Posted by: Linda Hoye | March 27, 2010

The Invisible Woman

We are starting one of those teaming activities at work and we are all being represented by a bobble-headed figure.  Everyone voted on the bobble-head most representative of the other team members and I ended up with a classy looking representation of The Invisible Woman.

Those folks don’t know how accurate their representation of me really is; I had to smile when I unpacked my bobble-head and placed her in a prominent place on my desk.

Many years ago I read Betty Jean Lifton’s classic book on adoption Lost and FoundIt was the first book I read regarding adoption from the adoptee’s perspective and it changed the way I viewed my experience. For the first time I felt validated in what I felt.  It was okay, and I was “normal”. Other good sources of reading about the adoptees journey are Lifton’s Journey of the Adopted Self and Twice Born: Memoir of an Adopted Daughter.

I was in my twenties when I first read Lifton describe the adoptee as feeling invisible and it struck a strong chord with me.  In a recent interview with the University of Michigan Press Lifton restated the concept by saying “as long as records are sealed, there is a stigma to being adopted, of being illegitimate, of being a bastard.  Of being, as I say, invisible, because no one can see what it feels like to have been abandoned by one set of parents , even if one was chosen by another set of loving ones.”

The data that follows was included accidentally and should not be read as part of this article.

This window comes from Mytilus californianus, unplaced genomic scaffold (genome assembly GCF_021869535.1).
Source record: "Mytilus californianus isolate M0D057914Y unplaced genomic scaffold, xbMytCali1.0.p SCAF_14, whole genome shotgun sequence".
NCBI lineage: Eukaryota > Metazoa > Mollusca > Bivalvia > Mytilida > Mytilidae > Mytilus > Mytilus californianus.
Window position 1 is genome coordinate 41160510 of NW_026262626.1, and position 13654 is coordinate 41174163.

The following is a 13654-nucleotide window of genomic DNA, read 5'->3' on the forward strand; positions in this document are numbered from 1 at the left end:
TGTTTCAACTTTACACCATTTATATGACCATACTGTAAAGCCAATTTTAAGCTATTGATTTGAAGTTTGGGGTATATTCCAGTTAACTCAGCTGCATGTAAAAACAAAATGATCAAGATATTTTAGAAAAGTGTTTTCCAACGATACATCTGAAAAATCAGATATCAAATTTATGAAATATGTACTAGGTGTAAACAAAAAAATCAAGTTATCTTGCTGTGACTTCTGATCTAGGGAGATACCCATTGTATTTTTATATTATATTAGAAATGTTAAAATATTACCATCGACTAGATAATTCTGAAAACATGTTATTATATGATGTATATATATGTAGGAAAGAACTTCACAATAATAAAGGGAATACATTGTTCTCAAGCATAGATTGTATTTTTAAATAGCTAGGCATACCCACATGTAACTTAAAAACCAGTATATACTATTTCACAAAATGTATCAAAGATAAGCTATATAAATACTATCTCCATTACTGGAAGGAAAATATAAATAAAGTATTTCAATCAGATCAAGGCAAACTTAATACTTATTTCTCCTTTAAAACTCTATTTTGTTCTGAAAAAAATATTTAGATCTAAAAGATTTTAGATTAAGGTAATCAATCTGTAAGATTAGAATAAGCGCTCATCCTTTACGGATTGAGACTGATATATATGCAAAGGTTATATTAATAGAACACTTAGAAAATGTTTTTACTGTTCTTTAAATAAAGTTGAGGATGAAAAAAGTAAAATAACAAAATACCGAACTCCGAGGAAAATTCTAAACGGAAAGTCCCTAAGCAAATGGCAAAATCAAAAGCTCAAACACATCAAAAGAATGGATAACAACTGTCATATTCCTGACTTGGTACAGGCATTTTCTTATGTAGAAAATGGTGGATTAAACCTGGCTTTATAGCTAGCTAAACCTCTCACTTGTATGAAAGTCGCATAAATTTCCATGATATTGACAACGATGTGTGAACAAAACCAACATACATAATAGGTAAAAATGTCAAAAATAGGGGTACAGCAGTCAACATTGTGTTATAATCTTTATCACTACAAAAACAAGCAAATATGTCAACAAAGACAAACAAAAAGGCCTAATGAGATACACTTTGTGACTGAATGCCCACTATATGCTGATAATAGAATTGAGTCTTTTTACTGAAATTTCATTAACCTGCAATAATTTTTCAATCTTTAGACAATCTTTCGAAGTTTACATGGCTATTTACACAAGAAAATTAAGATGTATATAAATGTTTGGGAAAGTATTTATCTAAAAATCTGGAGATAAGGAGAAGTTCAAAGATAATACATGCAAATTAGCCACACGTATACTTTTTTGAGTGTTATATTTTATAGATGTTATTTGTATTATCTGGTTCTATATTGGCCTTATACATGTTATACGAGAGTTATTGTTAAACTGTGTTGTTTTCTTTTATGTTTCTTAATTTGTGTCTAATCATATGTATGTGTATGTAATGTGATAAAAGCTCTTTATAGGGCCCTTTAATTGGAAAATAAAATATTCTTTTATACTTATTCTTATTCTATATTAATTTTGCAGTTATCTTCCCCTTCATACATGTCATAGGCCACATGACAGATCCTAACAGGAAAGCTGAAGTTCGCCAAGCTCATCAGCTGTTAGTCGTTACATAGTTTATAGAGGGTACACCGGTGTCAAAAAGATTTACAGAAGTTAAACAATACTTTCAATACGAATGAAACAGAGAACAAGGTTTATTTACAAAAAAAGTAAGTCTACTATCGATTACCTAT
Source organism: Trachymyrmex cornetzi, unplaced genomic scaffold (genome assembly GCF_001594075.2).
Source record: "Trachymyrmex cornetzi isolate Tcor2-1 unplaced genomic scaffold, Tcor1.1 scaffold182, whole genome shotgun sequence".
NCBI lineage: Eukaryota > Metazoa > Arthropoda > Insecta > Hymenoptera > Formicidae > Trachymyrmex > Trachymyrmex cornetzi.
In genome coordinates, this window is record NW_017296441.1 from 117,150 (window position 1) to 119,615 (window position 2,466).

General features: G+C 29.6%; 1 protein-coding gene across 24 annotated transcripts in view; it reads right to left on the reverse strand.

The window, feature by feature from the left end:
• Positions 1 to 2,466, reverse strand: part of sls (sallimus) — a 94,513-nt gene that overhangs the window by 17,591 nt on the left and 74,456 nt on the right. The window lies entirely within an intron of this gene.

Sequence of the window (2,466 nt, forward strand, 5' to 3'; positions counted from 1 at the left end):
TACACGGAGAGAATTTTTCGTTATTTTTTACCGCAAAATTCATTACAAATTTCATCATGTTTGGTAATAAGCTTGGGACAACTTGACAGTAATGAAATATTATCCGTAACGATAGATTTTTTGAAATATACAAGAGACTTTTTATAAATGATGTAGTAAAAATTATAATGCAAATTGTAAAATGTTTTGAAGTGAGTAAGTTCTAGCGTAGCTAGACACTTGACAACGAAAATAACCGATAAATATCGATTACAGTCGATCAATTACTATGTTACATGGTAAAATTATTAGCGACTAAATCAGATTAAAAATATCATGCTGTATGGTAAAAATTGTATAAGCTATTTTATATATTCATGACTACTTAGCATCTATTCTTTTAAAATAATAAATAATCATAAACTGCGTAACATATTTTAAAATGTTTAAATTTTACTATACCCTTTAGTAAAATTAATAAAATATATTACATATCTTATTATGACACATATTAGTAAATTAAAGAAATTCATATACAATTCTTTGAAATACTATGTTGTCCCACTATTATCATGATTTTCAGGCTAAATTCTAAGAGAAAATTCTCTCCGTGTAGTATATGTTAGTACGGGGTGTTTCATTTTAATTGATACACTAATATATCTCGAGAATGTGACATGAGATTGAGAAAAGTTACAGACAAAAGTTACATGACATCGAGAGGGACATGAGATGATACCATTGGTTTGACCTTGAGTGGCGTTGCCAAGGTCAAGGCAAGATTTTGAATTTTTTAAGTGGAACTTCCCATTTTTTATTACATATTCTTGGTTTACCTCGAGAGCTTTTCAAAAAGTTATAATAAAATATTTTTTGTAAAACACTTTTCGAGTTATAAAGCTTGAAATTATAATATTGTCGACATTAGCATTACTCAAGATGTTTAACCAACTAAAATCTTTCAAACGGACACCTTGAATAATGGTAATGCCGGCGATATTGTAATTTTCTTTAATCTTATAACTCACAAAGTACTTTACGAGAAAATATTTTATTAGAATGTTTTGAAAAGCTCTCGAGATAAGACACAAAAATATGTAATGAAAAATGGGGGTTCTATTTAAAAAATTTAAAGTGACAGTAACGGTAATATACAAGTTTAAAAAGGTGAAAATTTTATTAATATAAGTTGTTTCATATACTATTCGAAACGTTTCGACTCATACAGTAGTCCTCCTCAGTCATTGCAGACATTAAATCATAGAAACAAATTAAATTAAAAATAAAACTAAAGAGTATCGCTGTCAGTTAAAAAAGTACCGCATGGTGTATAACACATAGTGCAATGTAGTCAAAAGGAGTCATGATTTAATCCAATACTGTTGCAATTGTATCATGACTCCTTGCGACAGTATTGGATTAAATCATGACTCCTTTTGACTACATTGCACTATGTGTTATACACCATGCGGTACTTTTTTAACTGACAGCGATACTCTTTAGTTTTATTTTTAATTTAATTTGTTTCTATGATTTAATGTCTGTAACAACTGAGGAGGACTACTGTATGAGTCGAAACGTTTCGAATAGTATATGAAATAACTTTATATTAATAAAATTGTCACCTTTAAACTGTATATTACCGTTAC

I pulled out some of Lifton’s books this morning and pored though the well-marked pages re-reading passages that speak to my own feelings and found this one.  “Why do adopted people feel so alienated? Why do they feel so unreal, invisible to themselves and others?”  Further on I found this description about adoptees in general: “They feel a fundamental disconnection from themselves and those around them, which they describe as feeling as if they are in a fog, weightless, floating above the earth.”  Or, to paraphrase, invisible.

The truth is I could give example after example about my own experiences of feeling truly invisible.  So, I have to smile when I look at the bobble-head in my cubicle.  She’s more like me than anyone realized.

(Thanks to The Official Marvel Shop for the image of The Invisible Woman)

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